Friends of Children and Youth


“Growing up, I only had my father. In 2016, he was incarcerated and has to serve for 5 years. He will be released next year.

I was often picked on by my classmates after they found out about this. They taunted me by saying I had no father or mother, that I was unwanted.

When that happened, I started to have suicidal thoughts. My teacher caught me once when I tried to jump off the school’s rooftop. There was nothing good ahead, and there was just no reason to be motivated for anything.”

It was a hard season of my life, I was only 9 years old.

I came to know Life Community in 2017 as they look after children with parents in prison, and joined their Friends of Children and Youth (FOCY) programme.

A caseworker was assigned to me and he visited me regularly.

Over time, we became more like friends. We talked about various things, from how I was coping with the situation at home, my studies, my friends, and also any negative thoughts or fears. Through sharing, I became aware of how I felt and what I thought, and was able to release the hurt and shame slowly. My caseworker also guided me on how to approach and handle situations in a better way where I would feel I am empowered. 

He also brought food rations each month, which helped me and my grandmother out financially. My grandmother has been caring for me and my sister after my father was incarcerated. 

I don’t know when the shift happened, I think it was after 6 months to 1 year. I started feeling better about myself with regular participation in the mentoring sessions and workshops organized at Life Community. They taught about character, values, and skills such as entrepreneurship! I had lesser suicidal thoughts and I was surprised that I did not cry anymore when my classmates insulted me.

I also did better in my studies after attending weekly tuition at Life Community (Chinese and Math). I even started liking these two subjects. Things in my life are starting to improve.

-Charles, FOCY Programme (Name has been changed for confidentiality reasons)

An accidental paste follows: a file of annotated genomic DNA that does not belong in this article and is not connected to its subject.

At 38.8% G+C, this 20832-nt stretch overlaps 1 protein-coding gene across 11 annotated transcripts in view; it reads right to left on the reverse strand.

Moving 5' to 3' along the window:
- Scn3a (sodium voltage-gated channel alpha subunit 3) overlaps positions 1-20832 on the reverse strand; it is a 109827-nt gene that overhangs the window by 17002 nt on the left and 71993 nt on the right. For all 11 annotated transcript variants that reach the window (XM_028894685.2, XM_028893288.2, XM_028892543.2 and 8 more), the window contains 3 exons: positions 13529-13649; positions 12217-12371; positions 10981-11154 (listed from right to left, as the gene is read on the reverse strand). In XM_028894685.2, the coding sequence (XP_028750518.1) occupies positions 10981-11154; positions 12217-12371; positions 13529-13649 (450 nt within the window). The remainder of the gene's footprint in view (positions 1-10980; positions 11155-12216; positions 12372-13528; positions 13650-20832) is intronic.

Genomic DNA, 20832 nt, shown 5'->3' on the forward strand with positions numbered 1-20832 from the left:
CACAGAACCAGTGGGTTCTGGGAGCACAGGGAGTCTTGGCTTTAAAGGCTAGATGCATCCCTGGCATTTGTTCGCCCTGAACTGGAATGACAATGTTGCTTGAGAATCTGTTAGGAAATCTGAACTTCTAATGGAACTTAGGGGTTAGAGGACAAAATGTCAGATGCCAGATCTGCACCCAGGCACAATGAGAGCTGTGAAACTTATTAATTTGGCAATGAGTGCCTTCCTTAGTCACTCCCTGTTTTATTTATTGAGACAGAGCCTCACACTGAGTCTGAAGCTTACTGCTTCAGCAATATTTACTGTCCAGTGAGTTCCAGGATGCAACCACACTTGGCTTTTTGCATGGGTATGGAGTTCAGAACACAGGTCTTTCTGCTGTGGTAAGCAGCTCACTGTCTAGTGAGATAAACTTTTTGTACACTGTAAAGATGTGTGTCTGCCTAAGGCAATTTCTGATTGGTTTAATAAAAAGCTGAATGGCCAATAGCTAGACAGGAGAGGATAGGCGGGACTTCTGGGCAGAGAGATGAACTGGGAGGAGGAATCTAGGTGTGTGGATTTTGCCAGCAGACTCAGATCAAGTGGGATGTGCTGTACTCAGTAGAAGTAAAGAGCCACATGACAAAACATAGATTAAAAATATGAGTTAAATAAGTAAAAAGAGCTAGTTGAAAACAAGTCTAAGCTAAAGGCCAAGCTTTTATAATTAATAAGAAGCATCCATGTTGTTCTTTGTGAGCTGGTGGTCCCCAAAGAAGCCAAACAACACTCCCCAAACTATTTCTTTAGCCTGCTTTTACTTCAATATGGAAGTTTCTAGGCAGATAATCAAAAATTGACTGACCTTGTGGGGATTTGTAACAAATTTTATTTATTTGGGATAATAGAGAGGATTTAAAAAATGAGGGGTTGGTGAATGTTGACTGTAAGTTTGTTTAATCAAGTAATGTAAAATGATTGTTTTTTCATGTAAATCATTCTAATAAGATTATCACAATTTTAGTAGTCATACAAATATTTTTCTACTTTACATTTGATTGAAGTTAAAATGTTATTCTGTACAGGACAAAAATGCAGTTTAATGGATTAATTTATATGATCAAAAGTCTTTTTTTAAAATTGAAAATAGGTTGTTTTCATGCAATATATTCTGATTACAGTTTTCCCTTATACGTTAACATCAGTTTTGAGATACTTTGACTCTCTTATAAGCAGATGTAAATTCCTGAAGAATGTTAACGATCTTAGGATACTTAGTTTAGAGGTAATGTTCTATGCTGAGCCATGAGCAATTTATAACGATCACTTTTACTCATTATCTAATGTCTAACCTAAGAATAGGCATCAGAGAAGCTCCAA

Towards the middle of 2019, Charles’s caseworker noticed Charles’s growing rebellious attitude towards his grandmother, most likely due to him entering his adolescent years.

Adolescence is an important transitional stage from puberty to adulthood. The tendency to be influenced by peers and surroundings is high. 

Youths from vulnerable backgrounds may not have a parental figure present in their lives, hence, an adult role model’s care, guidance, and empathy is essential to help them navigate the challenges of this particular season, and also steer them away from negative influences and vices. 

With this in mind, Charles’s caseworker and mentor will continue to journey with and empower him so he is strong and ready for the next phase of his life.


Update as of June 2020

A year has passed, and Charles has matured over the last twelve months. 

With regular attendance at Life Community’s tuition programme, his caseworker and mentor are encouraged that he has passed his PSLE in 2019. He is now attending secondary school.

Charles has grown to be self-motivated. He has shared he can do better and has desires to excel academically, so he can transfer to another school which is nearer to his home. This would save him much travelling time which he can then use for studies, soccer and fishing.

His caseworker has also noticed that Charles is showing more consideration towards others. When he first joined Life Community in 2017, he was easily distracted and would disturb anyone near to him. Today, Charles is able to sit through an entire mentoring session, focus, and hold deeper conversations about his emotions and values, as well as his thoughts on his visits to see his father.

He is able to empathize and understand that his actions can affect others and as a result, is more mindful of his behaviour. 

During this circuit breaker period, Charles has also mentioned the frequencies of his quarrels with his grandmother and his sister has reduced. This is a great improvement in his ability to control and manage his emotions as more quarrels tend to result from being in one space for a long period of time. 

His grandmother also shared his classmate had recently punched him due to a small misunderstanding. Charles simply walked away and informed his teacher. In the past, he would have retaliated. Again, this is a great improvement from his previously impulsive nature.

Life Community is encouraged to see so much improvement in Charles after continued and ongoing intervention. We will continue to walk with him on this journey until he is stable and equipped for the next phase in his life.